The evocative program;
the polyphonic structure of the music;
the intertwined meaning of narrative lyrics;
the seductive sound of stringed instruments,
voices, woodwinds, and harpsichord playing together,
music written centuries earlier recreated
as if Bach was playing among the musicians.
And as always I enjoyed the variations in the Director's words:
histories of baroque musicians and baroque instruments,
told and retold.

For an artist who continually shapes electronic writing, as if it were a piece practiced until perfection, for anyone who follows or has studied music, the progress of the University Baroque Ensemble, under the direction of Davitt Moroney, is a fine experience.

In this notebook, I have already named most of the works that the UBE played on Friday, as well as the names of the players. But it is important to say how good they were in this final concert of the semester. Every work was beautifully and skillfully performed; the whole was a memorable concert.

In the following days as I worked to make my own writing better, I heard their music in my mind, and somehow there was a transference.

Thank you University Baroque Ensemble and and Davitt Moroney!

The other music pleasure of this writing week was Perfect Fifth's a cappella noon concert of early music, performed at the UC Berkeley Department of Music on Wednesday May 2. The work of theory composers, such as Guido da Arezzo, whose seminal Ut Queant Laxis opened the program, is not heard enough. But their work is important not only in the history of early music but also in the understanding of the development of polyphonic literature.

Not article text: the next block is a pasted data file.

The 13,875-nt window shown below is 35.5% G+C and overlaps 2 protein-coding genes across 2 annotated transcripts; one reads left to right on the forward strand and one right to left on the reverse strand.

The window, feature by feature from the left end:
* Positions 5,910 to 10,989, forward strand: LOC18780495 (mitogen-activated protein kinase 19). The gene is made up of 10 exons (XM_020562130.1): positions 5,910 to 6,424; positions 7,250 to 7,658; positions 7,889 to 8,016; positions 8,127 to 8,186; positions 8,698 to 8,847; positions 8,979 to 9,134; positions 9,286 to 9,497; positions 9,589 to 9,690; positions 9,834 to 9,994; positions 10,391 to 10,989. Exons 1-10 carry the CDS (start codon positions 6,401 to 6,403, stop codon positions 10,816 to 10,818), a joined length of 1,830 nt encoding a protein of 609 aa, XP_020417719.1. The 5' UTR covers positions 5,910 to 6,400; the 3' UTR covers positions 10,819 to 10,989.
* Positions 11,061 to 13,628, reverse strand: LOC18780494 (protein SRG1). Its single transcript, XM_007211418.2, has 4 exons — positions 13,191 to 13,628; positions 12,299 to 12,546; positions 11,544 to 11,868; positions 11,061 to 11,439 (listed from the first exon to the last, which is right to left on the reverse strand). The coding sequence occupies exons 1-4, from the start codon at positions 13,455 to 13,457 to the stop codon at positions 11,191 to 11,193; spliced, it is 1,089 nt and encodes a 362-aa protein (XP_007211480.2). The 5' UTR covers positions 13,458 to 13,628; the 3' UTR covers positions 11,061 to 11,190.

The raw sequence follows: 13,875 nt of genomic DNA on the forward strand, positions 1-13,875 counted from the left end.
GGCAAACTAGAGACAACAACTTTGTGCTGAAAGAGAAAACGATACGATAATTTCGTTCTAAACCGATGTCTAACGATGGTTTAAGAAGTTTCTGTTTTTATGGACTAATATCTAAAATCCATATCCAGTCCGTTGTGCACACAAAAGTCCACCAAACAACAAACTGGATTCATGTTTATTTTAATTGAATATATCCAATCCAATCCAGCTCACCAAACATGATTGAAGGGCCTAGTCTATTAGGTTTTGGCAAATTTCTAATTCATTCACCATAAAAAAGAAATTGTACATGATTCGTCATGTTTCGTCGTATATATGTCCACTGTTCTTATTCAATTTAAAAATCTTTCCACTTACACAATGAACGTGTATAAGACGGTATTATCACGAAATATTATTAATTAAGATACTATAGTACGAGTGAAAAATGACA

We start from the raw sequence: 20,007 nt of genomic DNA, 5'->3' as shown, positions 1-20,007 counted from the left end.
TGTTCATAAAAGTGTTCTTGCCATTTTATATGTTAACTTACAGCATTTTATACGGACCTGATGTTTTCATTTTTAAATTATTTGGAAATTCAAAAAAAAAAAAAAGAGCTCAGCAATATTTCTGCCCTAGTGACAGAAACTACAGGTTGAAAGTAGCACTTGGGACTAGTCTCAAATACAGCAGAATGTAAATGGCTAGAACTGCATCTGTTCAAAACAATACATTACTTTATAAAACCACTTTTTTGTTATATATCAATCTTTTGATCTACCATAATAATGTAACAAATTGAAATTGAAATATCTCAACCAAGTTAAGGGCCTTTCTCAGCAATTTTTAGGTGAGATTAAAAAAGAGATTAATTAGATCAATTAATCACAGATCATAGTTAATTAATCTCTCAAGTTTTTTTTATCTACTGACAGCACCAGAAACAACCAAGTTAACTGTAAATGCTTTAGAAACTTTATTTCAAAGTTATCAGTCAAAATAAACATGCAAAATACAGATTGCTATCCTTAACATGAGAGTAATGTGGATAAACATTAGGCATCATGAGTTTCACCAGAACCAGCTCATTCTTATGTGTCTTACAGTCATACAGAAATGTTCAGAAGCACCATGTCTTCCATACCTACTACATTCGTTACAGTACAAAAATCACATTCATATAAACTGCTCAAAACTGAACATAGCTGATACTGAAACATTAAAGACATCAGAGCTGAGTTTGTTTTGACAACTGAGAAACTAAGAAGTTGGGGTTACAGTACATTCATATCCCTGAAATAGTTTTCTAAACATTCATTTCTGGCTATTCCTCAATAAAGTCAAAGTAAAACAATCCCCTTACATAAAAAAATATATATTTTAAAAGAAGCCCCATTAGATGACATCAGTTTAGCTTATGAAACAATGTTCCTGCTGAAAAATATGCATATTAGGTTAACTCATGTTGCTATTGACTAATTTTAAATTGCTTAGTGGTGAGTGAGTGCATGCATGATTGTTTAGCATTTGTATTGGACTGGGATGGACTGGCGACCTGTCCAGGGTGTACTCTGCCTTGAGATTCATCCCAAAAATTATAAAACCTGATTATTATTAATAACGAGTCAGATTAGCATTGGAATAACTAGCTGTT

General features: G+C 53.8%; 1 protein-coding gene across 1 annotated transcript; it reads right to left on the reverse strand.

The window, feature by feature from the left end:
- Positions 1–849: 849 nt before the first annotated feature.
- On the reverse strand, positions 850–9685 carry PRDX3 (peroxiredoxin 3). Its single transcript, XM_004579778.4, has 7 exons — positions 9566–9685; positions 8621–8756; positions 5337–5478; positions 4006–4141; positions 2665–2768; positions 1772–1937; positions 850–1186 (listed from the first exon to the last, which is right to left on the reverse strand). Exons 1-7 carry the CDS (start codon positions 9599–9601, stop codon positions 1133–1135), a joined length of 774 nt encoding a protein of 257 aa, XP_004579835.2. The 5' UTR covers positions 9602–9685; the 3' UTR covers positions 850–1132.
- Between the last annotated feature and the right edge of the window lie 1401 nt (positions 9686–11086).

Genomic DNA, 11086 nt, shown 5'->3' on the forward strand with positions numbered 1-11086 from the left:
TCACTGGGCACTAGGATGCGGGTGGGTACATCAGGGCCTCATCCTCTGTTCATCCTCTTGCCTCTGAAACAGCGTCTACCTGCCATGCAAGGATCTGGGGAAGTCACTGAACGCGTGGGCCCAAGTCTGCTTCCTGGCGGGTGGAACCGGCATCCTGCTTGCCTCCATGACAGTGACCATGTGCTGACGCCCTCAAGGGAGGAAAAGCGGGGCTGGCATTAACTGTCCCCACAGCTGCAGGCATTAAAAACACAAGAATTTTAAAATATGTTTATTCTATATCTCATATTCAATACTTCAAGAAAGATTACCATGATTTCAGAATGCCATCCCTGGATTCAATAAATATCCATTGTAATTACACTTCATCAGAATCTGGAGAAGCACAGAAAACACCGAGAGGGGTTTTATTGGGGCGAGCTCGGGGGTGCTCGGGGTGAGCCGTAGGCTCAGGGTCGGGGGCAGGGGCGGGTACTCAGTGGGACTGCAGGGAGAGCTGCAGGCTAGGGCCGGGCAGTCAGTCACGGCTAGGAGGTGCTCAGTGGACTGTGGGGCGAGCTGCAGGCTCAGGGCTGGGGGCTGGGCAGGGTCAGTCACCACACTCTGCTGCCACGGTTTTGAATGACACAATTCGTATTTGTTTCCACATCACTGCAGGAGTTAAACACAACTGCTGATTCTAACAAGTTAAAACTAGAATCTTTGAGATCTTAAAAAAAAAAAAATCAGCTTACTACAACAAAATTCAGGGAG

It was a lovely, beautifully sung, and interesting program that also looked at both the similarities and the differences in the choral music of Guido da Arezzo, Orlando de Lassus, Clemens non Papa, Monteverdi, Palestrina, Morely, Tallis, and William Byrd, whose motet Haec Dies ("This Is The Day") concluded the program.

Perfect Fifth is directed by Mark Sumner.

If the revisiting of From Ireland with Letters, which will premier this June at ELO 2012 -- particularly the "playing" Begin with the Arrival -- was a high point, a few days when I was very happy with what I had written and designed, the week also included the difficulties of A Party at Silver Beach, a work in which I continue to toil to make a difficult but interestingly interfaced piece "playable".